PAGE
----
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Retail CEOs talk with Trump

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WASHINGTON — A group of retail executives, including Walgreens Boots Alliance executive chairman and chief executive officer Stefano Pessina, met with President Donald Trump earlier this month to discuss issues related to imports and changes to the tax code.

The meeting was a scheduled event with the Retail Industry Leaders Association (RILA).

Trump_RILA_retail execs_2-15-17 meeting“The retail industry is very important to the country. It’s supporting millions and millions of jobs, really one of the great job producers — probably almost No. 1, wouldn’t you say, pretty close,” Trump told the executives. “There’s a lot of confidence in our economy right now, a great confidence level. You’ve been seeing that in the stock market, you’ve been seeing that in businesses, and you’ve been seeing that on every chart that’s taken.”

After the event, Trump tweeted, “Great listening session with CEOs of the Retail Industry Leaders Association this morning!”

Besides Pessina, retail executives at the meeting included Brian Cornell, chairman and CEO of Target Corp., as well as Hubert Joly of Best Buy Co., Marvin Ellison of JCPenney Co., Art Peck of Gap Inc., William Rhodes of Autozone Inc., Jill Soltau of Jo-Ann Stores LLC and Gregory Sandfort of Tractor Supply Co.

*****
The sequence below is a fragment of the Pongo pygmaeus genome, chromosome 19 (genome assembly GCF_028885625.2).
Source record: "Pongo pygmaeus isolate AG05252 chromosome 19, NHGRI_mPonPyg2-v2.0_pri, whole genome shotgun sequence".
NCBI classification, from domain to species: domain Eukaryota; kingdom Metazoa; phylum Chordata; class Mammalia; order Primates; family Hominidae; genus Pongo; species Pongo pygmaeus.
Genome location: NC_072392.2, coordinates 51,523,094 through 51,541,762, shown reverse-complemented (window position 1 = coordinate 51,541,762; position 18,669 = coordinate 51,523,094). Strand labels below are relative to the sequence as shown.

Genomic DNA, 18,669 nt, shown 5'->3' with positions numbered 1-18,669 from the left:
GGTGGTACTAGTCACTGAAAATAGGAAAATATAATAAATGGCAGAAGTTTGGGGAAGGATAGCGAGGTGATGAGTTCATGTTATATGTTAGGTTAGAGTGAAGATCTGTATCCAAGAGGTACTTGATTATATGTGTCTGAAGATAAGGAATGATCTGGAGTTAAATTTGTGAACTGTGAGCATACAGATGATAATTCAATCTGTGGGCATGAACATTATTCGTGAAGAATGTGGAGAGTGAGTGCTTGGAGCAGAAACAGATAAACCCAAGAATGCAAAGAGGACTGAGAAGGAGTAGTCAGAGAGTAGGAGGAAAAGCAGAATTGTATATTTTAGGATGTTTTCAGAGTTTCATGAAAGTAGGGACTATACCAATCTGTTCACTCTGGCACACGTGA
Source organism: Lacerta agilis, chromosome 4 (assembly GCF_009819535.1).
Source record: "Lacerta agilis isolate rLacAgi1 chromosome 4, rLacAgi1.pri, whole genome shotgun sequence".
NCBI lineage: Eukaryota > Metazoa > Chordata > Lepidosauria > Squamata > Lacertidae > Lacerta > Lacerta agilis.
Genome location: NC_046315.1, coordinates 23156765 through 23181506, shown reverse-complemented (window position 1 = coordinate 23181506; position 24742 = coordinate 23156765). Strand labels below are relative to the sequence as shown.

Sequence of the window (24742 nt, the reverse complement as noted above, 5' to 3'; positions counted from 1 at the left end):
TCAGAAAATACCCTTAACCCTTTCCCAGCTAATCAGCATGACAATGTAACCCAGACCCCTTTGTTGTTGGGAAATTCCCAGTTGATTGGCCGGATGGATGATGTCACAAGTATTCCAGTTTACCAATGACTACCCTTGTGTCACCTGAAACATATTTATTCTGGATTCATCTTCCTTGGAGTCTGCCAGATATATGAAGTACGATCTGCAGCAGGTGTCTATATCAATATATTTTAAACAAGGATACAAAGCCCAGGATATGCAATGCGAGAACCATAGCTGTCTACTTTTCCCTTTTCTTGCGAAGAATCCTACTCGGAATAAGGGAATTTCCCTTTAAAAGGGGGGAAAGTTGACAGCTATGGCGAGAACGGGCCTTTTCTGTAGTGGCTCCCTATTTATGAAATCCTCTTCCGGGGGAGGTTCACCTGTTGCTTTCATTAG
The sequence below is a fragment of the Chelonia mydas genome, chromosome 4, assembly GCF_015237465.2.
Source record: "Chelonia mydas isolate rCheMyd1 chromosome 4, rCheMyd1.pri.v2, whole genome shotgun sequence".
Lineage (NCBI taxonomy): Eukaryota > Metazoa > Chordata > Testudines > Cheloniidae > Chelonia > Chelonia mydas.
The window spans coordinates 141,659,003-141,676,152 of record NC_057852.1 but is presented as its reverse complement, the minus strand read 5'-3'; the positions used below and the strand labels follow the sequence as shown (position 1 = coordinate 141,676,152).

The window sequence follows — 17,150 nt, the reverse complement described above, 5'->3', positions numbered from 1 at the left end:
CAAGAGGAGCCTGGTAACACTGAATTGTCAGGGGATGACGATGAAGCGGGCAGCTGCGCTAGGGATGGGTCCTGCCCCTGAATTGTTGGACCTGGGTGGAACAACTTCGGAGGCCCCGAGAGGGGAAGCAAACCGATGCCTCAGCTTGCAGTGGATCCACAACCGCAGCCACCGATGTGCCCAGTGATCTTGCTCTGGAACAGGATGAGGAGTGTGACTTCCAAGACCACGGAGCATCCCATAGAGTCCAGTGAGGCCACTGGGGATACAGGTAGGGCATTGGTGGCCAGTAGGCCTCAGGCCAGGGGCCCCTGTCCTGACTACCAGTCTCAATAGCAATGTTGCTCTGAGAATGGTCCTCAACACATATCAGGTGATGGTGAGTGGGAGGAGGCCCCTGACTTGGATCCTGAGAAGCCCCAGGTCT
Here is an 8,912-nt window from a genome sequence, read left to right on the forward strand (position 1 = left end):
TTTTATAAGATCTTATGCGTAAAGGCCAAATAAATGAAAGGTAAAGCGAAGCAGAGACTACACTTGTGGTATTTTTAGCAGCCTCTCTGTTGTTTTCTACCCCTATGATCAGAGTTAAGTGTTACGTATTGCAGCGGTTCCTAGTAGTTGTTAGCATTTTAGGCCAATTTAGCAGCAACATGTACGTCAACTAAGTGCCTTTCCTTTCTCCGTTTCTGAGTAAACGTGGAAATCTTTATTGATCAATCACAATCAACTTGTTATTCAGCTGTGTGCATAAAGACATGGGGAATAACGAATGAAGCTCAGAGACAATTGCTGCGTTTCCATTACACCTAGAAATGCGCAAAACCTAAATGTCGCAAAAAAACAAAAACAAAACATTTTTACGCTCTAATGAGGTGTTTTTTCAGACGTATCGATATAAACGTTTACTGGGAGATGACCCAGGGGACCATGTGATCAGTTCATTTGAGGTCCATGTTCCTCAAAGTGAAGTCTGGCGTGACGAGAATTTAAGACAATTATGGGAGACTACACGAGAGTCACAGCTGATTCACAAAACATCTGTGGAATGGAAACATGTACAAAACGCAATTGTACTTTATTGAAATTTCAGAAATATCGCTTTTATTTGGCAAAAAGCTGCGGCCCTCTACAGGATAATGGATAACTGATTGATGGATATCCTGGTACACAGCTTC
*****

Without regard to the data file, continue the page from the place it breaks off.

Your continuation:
“Today, we joined other retailers in a productive conversation with President Trump regarding the importance of the retail industry to our nation’s economy,” Walgreens Boots Alliance said in a statement issued Wednesday. “Retail is the nation’s largest private sector employer, including the approximately 247,000 people employed in the U.S. by Walgreens. We look forward to working with the president and his administration on the important issues facing our company, employees and our customers.”

Retail executives were enthusiastic about Trump’s stated agenda of job creation, simplification of the tax code and reduced regulatory red tape. They also raised their concerns about a proposed “border adjustment tax,” affecting imported goods but not exported goods. Retailers argue that such a tax would raise prices for American consumers.

The National Retail Federation has estimated that a border adjustment tax could cost American families as much as $1,700 in the first year alone.

“Given the retail industry’s position as America’s largest private sector employer, retailers welcome the opportunity to speak with President Trump about policies that will spur job creation and economic growth here in the United States,” Brian Dodge, senior executive vice president of public affairs for RILA, said in a statement.

RILA’s members include more than 200 retailers, manufacturers and service providers, which combined account for more than $1.5 trillion in annual sales and over 100,000 stores, manufacturing facilities and distribution centers.


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